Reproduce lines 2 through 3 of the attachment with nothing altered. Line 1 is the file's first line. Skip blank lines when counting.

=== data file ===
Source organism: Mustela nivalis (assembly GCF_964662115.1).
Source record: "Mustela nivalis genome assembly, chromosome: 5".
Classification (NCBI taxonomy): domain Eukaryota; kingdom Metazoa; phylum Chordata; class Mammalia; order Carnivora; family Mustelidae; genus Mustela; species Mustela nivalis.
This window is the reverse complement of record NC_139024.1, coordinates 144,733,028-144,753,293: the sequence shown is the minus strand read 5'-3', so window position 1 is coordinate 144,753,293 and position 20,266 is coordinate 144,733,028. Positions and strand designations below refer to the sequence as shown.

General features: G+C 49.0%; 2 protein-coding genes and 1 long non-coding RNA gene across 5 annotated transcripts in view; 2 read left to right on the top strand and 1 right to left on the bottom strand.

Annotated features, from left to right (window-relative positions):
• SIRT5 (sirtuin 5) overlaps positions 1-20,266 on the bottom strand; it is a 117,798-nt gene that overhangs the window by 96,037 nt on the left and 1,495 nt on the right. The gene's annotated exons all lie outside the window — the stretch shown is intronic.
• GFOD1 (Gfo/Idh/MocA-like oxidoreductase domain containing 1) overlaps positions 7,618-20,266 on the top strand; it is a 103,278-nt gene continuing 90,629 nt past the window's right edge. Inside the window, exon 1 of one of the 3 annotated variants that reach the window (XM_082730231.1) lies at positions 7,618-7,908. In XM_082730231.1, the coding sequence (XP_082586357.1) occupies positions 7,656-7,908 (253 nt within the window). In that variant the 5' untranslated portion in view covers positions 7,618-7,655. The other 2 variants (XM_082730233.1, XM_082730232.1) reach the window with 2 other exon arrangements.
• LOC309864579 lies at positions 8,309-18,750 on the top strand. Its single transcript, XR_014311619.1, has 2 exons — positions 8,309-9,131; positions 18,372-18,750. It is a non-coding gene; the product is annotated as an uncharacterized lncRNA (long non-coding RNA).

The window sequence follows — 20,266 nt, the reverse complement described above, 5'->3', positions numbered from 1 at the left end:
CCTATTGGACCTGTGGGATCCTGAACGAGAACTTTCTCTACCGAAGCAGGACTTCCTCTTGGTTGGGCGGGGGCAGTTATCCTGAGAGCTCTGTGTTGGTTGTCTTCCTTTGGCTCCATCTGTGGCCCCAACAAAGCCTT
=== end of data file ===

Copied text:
Source record: "Mustela nivalis genome assembly, chromosome: 5".
Classification (NCBI taxonomy): domain Eukaryota; kingdom Metazoa; phylum Chordata; class Mammalia; order Carnivora; family Mustelidae; genus Mustela; species Mustela nivalis.